We protect the forest beings, and the forest beings protect us: Cultural resistance in the Ecuadorian Amazonia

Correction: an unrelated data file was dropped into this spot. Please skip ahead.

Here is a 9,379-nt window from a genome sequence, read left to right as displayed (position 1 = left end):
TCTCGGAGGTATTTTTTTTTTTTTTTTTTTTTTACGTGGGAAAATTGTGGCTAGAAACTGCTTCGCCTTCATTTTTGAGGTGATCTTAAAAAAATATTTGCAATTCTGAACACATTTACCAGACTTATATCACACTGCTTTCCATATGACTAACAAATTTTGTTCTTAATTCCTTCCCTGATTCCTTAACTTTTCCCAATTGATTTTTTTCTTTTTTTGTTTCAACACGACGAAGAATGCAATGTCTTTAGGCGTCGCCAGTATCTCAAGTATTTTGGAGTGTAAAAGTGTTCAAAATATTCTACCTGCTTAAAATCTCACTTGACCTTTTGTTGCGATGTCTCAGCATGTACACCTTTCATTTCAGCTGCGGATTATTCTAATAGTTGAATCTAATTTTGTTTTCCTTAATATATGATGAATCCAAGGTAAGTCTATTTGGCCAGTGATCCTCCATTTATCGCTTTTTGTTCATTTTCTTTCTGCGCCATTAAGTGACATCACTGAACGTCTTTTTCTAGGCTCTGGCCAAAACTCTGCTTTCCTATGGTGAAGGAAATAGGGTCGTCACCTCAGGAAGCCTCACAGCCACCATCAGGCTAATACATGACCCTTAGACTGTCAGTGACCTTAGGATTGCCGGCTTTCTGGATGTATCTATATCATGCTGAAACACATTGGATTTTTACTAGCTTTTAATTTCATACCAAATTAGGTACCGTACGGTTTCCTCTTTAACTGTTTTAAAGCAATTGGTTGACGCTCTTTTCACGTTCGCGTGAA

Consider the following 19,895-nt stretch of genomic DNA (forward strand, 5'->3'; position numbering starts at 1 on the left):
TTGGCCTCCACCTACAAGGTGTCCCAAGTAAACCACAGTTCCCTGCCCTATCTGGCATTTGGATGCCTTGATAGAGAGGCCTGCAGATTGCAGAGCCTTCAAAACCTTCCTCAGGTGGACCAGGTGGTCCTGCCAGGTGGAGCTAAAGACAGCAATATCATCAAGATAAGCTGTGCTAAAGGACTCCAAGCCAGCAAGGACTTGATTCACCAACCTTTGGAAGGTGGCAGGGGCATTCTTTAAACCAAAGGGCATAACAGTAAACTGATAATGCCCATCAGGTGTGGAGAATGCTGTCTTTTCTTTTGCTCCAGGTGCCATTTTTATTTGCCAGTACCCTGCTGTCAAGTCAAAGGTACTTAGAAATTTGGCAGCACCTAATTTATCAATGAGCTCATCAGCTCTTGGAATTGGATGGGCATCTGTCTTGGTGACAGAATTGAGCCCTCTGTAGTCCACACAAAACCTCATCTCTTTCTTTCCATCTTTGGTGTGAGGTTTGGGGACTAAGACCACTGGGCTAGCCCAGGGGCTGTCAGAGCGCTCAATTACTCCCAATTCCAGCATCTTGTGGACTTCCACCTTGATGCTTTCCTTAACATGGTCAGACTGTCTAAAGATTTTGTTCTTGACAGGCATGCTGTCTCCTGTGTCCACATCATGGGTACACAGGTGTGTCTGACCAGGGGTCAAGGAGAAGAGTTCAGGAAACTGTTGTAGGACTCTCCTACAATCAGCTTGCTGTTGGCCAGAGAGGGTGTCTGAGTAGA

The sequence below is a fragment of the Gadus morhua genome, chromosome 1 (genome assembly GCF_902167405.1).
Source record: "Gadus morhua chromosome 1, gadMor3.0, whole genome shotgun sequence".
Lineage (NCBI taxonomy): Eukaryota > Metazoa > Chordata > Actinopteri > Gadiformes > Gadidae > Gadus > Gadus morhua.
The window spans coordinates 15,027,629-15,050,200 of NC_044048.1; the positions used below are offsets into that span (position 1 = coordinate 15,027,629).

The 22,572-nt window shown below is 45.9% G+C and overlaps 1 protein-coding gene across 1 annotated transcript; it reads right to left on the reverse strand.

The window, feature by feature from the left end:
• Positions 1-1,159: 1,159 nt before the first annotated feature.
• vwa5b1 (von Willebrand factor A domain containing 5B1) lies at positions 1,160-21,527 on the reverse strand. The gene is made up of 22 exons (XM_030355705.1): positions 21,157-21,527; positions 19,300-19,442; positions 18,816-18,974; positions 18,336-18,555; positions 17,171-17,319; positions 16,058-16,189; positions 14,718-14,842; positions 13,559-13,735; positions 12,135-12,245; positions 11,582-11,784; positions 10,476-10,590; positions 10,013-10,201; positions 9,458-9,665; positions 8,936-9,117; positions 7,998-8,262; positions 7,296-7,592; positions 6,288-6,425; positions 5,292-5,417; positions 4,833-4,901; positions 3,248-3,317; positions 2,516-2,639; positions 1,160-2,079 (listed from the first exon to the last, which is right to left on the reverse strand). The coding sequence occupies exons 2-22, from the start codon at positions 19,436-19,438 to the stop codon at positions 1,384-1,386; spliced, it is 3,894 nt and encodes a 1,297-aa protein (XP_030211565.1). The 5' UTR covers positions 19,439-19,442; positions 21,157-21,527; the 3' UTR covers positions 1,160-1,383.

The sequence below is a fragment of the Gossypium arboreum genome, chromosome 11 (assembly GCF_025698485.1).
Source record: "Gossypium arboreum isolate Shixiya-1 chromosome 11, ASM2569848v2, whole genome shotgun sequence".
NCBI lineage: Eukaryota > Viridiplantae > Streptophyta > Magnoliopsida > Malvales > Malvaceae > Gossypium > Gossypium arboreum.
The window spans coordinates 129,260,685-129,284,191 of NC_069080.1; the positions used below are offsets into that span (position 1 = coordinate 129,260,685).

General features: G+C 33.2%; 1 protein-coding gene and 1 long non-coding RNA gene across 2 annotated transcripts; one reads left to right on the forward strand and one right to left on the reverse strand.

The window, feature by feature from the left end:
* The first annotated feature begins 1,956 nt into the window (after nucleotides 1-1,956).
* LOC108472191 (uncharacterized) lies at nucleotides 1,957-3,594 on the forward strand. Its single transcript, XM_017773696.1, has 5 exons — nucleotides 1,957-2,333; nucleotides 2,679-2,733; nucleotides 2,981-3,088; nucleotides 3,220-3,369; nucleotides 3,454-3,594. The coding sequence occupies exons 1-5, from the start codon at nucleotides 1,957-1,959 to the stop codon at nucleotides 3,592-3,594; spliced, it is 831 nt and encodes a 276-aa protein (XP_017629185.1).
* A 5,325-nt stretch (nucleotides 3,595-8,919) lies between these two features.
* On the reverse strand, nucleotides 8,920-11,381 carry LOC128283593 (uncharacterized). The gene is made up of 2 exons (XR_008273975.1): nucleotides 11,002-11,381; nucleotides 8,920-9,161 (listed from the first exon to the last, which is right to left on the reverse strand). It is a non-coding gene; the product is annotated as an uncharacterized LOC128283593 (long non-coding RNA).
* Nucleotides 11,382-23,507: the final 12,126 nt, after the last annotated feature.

Sarayaku is an Amazonian Kichwa community on the shores of Rio Bobonaza, Ecuador. Ten years ago, Sarayaku hit international headlines because it managed to expel the Argentinean CGC oil company from its territory, and it won a court case against the state of Ecuador that had given oil concessions to a private company without consulting the community. Nevertheless, that was not enough because it did not guarantee Sarayaku’s protection from future extractivist projects. In order to achieve that, Sarayaku coined the legal category of kawsak sacha/the living jungle, which views the jungle as inhabited by visible as well as non-visible beings that protect it and considers those beings to be bearers of legal rights. At the same time, by employing their cultural perspective on the jungle, the inhabitants of Sarayaku have forged an anti-colonial, anti-extractivist, and anti-capitalist resistance culture. How did that culture develop? How is it articulated? Moreover, how is kawsak sacha positioned in the discussion over the rights of Nature in Latin America? Based on three months of ethnographic research in the community of Sarayaku and more than twenty-five interviews with community members, this article addresses those important questions and argues that securing legal protection may not be a long-term resistance strategy, because laws can be overturned as easily as they were introduced and they are dependent on governmental commitment. On the other hand, the formation of a culture of resistance culture is more difficult to uproot and remains within the community’s control to further consolidate it.